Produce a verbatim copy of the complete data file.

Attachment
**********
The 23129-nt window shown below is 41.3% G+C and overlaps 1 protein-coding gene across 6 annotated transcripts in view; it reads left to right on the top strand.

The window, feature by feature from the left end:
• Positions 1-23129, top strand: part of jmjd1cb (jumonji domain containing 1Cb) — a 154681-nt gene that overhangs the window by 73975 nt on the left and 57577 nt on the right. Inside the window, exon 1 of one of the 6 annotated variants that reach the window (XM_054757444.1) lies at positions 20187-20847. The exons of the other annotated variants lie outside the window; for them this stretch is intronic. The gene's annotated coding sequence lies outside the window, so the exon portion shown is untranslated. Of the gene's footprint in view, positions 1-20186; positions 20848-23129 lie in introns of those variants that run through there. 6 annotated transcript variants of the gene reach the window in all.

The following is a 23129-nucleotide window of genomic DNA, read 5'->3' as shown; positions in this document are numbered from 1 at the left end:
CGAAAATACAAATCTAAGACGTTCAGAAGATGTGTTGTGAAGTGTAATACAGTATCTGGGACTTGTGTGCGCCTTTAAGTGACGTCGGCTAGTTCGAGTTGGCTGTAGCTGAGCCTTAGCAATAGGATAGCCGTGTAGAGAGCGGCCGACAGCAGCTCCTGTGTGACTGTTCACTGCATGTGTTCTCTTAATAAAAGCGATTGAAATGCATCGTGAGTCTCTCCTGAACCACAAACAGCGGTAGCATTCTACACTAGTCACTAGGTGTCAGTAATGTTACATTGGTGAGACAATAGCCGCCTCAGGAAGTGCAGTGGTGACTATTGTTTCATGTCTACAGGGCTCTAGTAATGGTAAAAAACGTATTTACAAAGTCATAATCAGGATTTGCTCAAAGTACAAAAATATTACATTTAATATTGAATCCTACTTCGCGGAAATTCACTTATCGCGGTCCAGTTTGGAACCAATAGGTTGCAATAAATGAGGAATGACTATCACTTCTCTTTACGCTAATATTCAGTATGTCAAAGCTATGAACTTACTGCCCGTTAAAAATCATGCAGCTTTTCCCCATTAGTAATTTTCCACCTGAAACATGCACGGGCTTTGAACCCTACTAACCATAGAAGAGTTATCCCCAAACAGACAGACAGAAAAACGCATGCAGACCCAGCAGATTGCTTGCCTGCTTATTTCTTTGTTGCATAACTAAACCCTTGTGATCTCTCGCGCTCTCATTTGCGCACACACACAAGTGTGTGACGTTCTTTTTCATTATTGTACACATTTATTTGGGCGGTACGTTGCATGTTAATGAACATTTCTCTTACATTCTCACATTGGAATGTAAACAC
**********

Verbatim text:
The 23129-nt window shown below is 41.3% G+C and overlaps 1 protein-coding gene across 6 annotated transcripts in view; it reads left to right on the top strand.

The window, feature by feature from the left end:
• Positions 1-23129, top strand: part of jmjd1cb (jumonji domain containing 1Cb) — a 154681-nt gene that overhangs the window by 73975 nt on the left and 57577 nt on the right. Inside the window, exon 1 of one of the 6 annotated variants that reach the window (XM_054757444.1) lies at positions 20187-20847. The exons of the other annotated variants lie outside the window; for them this stretch is intronic. The gene's annotated coding sequence lies outside the window, so the exon portion shown is untranslated. Of the gene's footprint in view, positions 1-20186; positions 20848-23129 lie in introns of those variants that run through there. 6 annotated transcript variants of the gene reach the window in all.

The following is a 23129-nucleotide window of genomic DNA, read 5'->3' as shown; positions in this document are numbered from 1 at the left end:
CGAAAATACAAATCTAAGACGTTCAGAAGATGTGTTGTGAAGTGTAATACAGTATCTGGGACTTGTGTGCGCCTTTAAGTGACGTCGGCTAGTTCGAGTTGGCTGTAGCTGAGCCTTAGCAATAGGATAGCCGTGTAGAGAGCGGCCGACAGCAGCTCCTGTGTGACTGTTCACTGCATGTGTTCTCTTAATAAAAGCGATTGAAATGCATCGTGAGTCTCTCCTGAACCACAAACAGCGGTAGCATTCTACACTAGTCACTAGGTGTCAGTAATGTTACATTGGTGAGACAATAGCCGCCTCAGGAAGTGCAGTGGTGACTATTGTTTCATGTCTACAGGGCTCTAGTAATGGTAAAAAACGTATTTACAAAGTCATAATCAGGATTTGCTCAAAGTACAAAAATATTACATTTAATATTGAATCCTACTTCGCGGAAATTCACTTATCGCGGTCCAGTTTGGAACCAATAGGTTGCAATAAATGAGGAATGACTATCACTTCTCTTTACGCTAATATTCAGTATGTCAAAGCTATGAACTTACTGCCCGTTAAAAATCATGCAGCTTTTCCCCATTAGTAATTTTCCACCTGAAACATGCACGGGCTTTGAACCCTACTAACCATAGAAGAGTTATCCCCAAACAGACAGACAGAAAAACGCATGCAGACCCAGCAGATTGCTTGCCTGCTTATTTCTTTGTTGCATAACTAAACCCTTGTGATCTCTCGCGCTCTCATTTGCGCACACACACAAGTGTGTGACGTTCTTTTTCATTATTGTACACATTTATTTGGGCGGTACGTTGCATGTTAATGAACATTTCTCTTACATTCTCACATTGGAATGTAAACAC